Takase Kozan (1868-1934) produced the same type of articulated iron model animals as the Myochin armour makers had done in the Edo period it is believed under the tutelage of the worker Tomiki Isuke (1853-1894). But he is best known for his crustaceans, and particularly lobsters, and the name Muneaki, in respect for his Myochin antecedents is found on the work of his school. In addition to iron he used other metals including the traditional coloured alloys found on Edo-period sword fittings, such as shakudo (black alloy of copper with a little gold) and shibuichi (‘one part in four,’ an alloy of copper and silver in a range of colours through silver, grey, brown and black), together with copper, silver and gold, and the additional colours enabled by the use of these alloys greatly added to the realism of his works. Examples of work made in the Kozan studio include the well known iron lobster in the British Museum with the same signature Muneaki as the present piece, and others sold in Christie’s rooms in recent years including one of iron signed Kozan sei (Lot 65 New York 8 October 2001), a lobster of shibuichi signed Kozan and with a cursive kao (Lot 764 New York 18 September 2013) – (the same signature appears on a shibuichi snake signed Kozan with a cursive kao – Lot 763 New York 18 September 2013), one of copper signed Kozanbo Muneaki (Lot 765 New York 18 September 2013), and a silver gilt lobster signed Tomiki Muneyoshi (Lot 85 New York 19 September 2000).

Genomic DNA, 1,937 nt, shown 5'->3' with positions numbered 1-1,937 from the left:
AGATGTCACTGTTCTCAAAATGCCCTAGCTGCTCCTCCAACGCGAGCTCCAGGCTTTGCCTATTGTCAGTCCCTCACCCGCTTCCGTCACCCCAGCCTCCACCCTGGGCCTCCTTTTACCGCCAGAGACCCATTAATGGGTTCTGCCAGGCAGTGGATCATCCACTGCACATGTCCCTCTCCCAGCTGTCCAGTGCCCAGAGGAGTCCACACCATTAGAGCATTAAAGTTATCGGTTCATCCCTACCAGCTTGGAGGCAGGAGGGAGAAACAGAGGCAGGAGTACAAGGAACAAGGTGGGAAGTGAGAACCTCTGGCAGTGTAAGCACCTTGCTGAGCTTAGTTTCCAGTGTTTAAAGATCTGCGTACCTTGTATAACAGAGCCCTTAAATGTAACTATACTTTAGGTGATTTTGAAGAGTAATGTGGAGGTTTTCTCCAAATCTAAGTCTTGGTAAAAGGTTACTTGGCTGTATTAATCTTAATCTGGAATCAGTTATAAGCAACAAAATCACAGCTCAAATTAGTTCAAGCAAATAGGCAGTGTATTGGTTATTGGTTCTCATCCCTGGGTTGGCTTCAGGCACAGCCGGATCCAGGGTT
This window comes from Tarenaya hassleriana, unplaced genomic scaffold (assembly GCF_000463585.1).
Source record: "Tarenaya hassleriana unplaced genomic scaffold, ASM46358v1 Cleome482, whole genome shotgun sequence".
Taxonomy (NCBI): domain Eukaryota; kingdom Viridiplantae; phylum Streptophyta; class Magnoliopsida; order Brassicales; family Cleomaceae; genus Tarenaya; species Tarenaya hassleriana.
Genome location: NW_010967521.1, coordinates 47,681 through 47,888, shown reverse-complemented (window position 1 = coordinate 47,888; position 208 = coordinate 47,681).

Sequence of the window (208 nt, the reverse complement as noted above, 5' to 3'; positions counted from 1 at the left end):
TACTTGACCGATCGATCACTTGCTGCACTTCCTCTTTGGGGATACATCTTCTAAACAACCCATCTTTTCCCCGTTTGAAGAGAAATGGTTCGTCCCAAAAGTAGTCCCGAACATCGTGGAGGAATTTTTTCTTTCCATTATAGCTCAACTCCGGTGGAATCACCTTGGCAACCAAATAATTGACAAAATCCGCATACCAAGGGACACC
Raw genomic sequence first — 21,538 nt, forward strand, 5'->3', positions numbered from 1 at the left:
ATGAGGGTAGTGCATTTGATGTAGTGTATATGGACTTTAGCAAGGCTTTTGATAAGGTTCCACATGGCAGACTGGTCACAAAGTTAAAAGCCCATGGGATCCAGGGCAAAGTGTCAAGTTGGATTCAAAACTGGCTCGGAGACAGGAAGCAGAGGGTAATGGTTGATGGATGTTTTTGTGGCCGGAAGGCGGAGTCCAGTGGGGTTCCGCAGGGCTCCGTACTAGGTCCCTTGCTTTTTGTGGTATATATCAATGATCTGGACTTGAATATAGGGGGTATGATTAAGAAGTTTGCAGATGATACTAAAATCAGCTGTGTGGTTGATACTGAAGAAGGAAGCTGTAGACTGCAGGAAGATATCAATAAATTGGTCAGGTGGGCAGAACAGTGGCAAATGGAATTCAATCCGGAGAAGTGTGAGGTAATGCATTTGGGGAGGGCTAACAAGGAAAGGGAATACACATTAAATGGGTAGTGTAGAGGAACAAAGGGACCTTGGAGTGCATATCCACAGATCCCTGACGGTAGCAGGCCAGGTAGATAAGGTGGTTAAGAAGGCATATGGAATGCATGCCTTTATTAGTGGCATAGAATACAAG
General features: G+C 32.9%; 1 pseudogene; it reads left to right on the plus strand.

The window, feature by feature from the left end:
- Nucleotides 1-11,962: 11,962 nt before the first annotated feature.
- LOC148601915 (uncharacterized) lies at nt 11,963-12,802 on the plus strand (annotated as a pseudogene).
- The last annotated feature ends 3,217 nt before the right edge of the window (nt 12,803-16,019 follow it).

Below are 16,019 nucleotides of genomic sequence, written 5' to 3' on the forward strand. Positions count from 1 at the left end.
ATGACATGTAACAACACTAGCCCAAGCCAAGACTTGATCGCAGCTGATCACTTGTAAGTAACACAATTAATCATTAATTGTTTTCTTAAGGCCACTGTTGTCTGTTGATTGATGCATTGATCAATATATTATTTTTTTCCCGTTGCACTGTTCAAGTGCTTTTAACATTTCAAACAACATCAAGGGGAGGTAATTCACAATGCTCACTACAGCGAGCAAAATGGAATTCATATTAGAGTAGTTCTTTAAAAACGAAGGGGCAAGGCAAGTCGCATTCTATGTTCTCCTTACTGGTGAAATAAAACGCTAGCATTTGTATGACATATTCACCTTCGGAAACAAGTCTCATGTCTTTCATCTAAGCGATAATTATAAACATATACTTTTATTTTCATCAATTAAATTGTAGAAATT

This lot is accompanied by an exhibition caption and a label reading ‘bronze prize’. It is believed therefore that the present lobster received the Bronze Prize probably shortly after it was made and probably at the exhibition Daiten Kinen Kyoto Hakurankai held in 1915 from 1st October to 19th December in celebration of the accession of the Taisho Emperor.
For another lobster made by the same artist in the British Museum, see Harada Kazutoshi, Jizai Okimono – Articulated iron figures of animals, (Kyoto, 2010), p. 68-69, pl. 24.